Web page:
UBC Theses and Dissertations

UBC Theses Logo

UBC Theses and Dissertations

Patient-specific internal dose calculation techniques for clinical use in targeted radionuclide therapy Grimes, Joshua


The objective of this thesis was to investigate and develop a set of methods for accurate dose calculation that would be practical to implement into routine clinical use. Towards this aim, a graphical user interface (GUI) was developed in order to handle the large body of data associated with internal dose calculations and to perform each step in the dose calculation procedure. Furthermore, an iterative adaptive thresholding method for determining volumes and activities of objects in single photon emission computed tomography images was developed and the accuracy and reproducibility of this method was investigated. Next, organ level and voxel S value dose calculations were compared to results from Monte Carlo simulation. This comparison included the assessment of various aspects of OLINDA/EXM dose calculation such as the use of stylized reference phantoms used to represent the average patient and the sphere model used to estimate tumour dose. Finally, the internal dosimetry techniques investigated in this thesis were applied to estimate patient-specific absorbed doses in patients imaged for suspected neuroendocrine tumours and in patients treated with ¹⁸⁸Re microspheres. The proposed iterative adaptive thresholding method was found to accurately and reproducibly determine object volumes and activities in phantom and patient studies, regardless of the image reconstruction method used. In the comparison of OLINDA/EXM to Monte Carlo dose calculations, variation in patient-specific anatomy was found to lead to large differences between cross-organ dose estimates based on stylized phantoms in OLINDA and corresponding cross-organ dose estimates calculated for each patient with Monte Carlo. However, total organ doses agreed within 6%. Monte Carlo and voxel S value dose calculations were found to produce nearly identical 3-dimensional dose distributions within source organs. Analysis of the patients scanned for neuroendocrine tumours revealed large dose variations in tumours and normal organs between patients. The ratio of tumour-to-kidney dose ranged from 0.13 to 2.9, demonstrating the importance of determining patient-specific dose estimates. Finally, response data in the patients treated with ¹⁸⁸Re microspheres did not correlate with mean or maximum tumour dose, but it was found to correlate with the minimum dose received by 90% of the tumour volume (D90).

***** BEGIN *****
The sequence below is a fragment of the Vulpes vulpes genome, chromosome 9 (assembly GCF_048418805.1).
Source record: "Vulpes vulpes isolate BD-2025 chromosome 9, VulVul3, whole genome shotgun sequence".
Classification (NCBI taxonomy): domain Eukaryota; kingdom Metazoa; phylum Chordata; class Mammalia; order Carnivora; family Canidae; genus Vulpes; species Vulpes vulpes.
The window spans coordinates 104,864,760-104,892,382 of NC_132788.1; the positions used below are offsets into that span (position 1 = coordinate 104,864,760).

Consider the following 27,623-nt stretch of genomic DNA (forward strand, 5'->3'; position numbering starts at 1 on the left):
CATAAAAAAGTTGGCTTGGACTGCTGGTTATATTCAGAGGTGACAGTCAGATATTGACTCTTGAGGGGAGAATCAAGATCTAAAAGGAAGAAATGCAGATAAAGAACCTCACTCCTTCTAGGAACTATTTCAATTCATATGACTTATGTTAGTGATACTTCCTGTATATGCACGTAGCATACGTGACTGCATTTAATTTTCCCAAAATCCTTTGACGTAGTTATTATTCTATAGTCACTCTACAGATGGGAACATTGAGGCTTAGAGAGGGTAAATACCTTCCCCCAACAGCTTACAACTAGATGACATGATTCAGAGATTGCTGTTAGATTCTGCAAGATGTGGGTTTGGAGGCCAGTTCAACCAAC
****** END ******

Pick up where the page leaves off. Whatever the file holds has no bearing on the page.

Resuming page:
Item Media

Item Citations and Data


Attribution-NonCommercial-NoDerivatives 4.0 International